Communications Toolkit for Academics

Building a website

Your personal or lab website is an important part of your communications arsenal. It is important to create a website that is your hub – a place to house your biography, CV, information about your research and scholarship, and content you produce.

Journalists and researchers use Google regularly to find experts so it’s important you keep your website updated and looking professional and polished.

Creating a website requires a place to maintain and store your content, as well as software to build web pages. This is generally referred to as a Website Builder or a Content Management System (CMS), depending on what product you are using. Both are tools that help you to maintain content and publish it to your website, without requiring you to be a professional web developer. A CMS is often an enterprise-level product and is a more powerful tool than a Website Builder.  A Website Builder often includes web hosting so you’ll have to arrange for an “msu.edu” URL if you use this service.

Website Builder and CMS Options at MSU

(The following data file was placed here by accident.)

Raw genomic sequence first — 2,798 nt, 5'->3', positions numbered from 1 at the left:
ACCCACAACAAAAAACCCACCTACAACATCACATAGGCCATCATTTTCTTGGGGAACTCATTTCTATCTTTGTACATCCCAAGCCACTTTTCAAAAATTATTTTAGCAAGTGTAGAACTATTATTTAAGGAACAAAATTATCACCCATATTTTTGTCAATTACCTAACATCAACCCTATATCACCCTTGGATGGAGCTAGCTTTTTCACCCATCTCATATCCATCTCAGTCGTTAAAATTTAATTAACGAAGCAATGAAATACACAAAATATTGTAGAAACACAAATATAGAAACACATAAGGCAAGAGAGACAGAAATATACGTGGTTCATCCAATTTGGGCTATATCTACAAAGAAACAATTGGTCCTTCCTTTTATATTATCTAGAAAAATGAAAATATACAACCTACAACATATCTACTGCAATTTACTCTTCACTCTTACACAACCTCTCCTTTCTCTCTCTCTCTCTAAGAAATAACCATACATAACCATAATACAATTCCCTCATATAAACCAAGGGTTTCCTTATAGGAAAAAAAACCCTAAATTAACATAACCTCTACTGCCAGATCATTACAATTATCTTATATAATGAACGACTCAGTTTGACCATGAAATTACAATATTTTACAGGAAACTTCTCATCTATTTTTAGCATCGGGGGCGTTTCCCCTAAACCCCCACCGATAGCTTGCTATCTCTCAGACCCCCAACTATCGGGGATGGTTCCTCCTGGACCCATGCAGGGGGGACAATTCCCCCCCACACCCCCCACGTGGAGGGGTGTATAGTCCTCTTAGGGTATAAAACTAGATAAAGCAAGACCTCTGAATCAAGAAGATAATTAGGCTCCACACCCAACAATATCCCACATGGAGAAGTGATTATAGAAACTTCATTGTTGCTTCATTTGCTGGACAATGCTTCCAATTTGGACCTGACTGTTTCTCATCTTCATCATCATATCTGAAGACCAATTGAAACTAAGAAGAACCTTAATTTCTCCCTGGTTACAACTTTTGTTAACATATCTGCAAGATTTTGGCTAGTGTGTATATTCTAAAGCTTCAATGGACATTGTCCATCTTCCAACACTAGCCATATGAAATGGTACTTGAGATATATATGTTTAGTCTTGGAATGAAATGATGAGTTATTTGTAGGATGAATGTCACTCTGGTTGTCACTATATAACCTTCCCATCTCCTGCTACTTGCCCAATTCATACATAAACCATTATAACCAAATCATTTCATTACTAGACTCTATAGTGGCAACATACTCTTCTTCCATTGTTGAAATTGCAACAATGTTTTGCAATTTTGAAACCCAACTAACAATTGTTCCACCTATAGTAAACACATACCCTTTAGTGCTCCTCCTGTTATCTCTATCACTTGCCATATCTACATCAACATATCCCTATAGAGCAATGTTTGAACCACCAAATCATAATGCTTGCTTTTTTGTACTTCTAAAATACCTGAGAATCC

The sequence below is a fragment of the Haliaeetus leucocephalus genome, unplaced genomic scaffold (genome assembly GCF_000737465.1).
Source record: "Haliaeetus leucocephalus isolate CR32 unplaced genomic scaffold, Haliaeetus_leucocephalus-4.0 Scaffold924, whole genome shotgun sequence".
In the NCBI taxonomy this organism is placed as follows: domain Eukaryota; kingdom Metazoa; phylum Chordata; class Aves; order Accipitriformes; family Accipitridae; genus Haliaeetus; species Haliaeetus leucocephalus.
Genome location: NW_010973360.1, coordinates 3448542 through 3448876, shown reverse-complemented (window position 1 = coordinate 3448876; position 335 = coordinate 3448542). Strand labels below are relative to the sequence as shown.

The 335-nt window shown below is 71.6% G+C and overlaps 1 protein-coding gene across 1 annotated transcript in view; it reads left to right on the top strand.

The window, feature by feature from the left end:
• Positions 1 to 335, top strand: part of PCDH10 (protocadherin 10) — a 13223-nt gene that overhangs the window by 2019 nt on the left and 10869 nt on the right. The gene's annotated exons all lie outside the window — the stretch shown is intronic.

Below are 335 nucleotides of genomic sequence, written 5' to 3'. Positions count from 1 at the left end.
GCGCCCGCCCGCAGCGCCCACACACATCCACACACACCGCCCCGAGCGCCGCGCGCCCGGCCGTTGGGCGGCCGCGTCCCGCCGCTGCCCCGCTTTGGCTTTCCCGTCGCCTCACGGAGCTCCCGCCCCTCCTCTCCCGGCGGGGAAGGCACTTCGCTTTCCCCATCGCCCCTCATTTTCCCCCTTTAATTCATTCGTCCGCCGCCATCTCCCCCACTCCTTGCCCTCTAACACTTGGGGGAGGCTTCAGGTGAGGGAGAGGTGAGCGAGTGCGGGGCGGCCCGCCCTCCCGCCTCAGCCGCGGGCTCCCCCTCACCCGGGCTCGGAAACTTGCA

Cascade Server Framework:
The Cascade Framework used by MSU currently is being redesigned from the ground up to be responsive (looks the same on various devices), brand and accessibility compliant, and supported by CABS. There is no charge for using the Cascade CMS or storing content on the Cascade server.

Advantages:  

  • Very fast to set up and create a web presence
  • Content is entered on pre-built pages
  • Brand-compliant
  • Supported by CABS
  • Cascade classes provided by IT Services
  • Includes flexible page styles, layouts, functionality, and flexibility and style of a custom website without the time or designer/developer expense.

Third-party CMS or web-builder software:
There are numerous tools available on the market for creating websites. Some examples of these are SquareSpace, Drupal, Word Press and others. Each offers tools to help you build an online presence fairly quickly using drag and drop functions and style templates. In the hands of those with fair design sense and a willingness to learn the functions of the system, they can help you arrive at very favorable results.